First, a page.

With the impeachment trial over, President Joe Biden and Congressional Democrats have moved to refocus on passing the administration’s new stimulus bill — the “American Rescue Plan.” Biden traveled to Milwaukee today and will make a major speech pushing the plan’s passage. Also today, House Majority Leader Steny Hoyer told lawmakers he aims to have the bill ready to be voted on next week.
Democrats are preparing to move forward using a legislative maneuver called budget reconciliation. That would allow them to pass a bill in the Senate with a simple majority, rather than the 60 votes necessary to avoid a filibuster.
One of the biggest unanswered questions regarding the stimulus package is whether or not it will include a provision to increase the minimum wage to $15 an hour.
After years of hard work and organizing, the labor movement and its many supporters saw the long-awaited and desperately-needed minimum wage increase included in the $1.9 trillion relief plan. But now Biden is signalling that we can anticipate him under-delivering on that front. “I don’t think it is going to survive,” Biden said on CBS Evening News Feb. 5, “My guess is it won’t be [included].” Biden more or less dismissed the possibility out of hand, saying that the wage increase was “not going to occur because of the rules of the United States Senate.” This was an allusion to the requirement that provisions included in a bill passed through reconciliation must be determined to have a substantial impact on the country’s budget. That determination is made based on a recommendation from an unelected official called the Senate parliamentarian.
Biden’s press secretary later covered the President’s cynical remarks by claiming that he pledges to fight to raise the minimum wage through channels other than budget reconciliation. How likely is that? Bernie Sanders earlier this week remarked, “Let’s be clear. We are never going to get 10 Republicans to increase the minimum wage through ‘regular order.’ The only way to increase the minimum wage to $15 an hour now is to pass it with 51 votes through budget reconciliation.”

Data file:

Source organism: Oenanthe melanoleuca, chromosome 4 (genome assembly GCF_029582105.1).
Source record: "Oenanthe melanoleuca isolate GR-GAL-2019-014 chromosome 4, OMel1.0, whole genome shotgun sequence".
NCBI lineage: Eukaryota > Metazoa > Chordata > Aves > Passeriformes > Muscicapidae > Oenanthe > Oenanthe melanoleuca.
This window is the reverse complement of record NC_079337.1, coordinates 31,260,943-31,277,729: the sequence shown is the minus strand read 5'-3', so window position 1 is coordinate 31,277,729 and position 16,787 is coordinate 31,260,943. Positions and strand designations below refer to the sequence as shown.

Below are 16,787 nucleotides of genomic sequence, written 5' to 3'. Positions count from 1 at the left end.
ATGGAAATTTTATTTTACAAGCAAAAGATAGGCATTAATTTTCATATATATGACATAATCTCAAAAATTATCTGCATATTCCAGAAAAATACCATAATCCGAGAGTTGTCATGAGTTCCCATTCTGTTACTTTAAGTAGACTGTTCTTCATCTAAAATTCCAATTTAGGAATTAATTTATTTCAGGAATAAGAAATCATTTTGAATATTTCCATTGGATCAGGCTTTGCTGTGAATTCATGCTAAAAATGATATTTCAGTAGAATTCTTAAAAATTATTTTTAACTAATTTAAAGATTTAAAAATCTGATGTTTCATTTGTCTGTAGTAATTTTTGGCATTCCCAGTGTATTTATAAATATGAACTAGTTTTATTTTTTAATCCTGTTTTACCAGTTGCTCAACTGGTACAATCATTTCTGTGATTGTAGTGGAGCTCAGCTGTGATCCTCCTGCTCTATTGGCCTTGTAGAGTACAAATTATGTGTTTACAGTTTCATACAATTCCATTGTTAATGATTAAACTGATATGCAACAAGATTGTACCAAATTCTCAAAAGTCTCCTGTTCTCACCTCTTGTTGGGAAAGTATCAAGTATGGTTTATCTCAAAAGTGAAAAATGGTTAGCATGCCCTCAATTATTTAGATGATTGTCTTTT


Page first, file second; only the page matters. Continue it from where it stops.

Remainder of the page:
Sanders, chair of the Senate budget committee, argued in light of a recent Congressional Budget Office (CBO) report regarding the wage increase proposal, “We can clearly raise the minimum wage to $15 an hour under the rules of reconciliation.” The CBO reported last week that the minimum wage has a significant effect on the national budget by increasing the deficit, undercutting Biden’s claims about “the rules of the United States Senate.”
Biden does not actually want to increase the minimum wage, even at the snail’s pace prescribed by the Coronavirus relief package. Why else would he speak to the national media casting doubt on his own proposal? If the Senate parliamentarian doesn’t kill the measure, then Biden could also blame intransigence by right wing members of his own party like Senators Joe Manchin of West Virginia or Kyrsten Sinema of Arizona, and argue that with the Senate split 50-50 he has no choice but to back down. But some Democrats in the House of Representatives are hinting that they would not vote for a stimulus bill without the minimum wage increase.
The broad movement for a $15 minimum wage has made many gains at the local and state level. It is clear that the capitalist politicians in Congress and the White House are plotting to cut them down as the movement nears the finish line. But just as the struggle has brought us this close to victory, it can confront and overcome these final obstacles by responding with an intensification of the fight.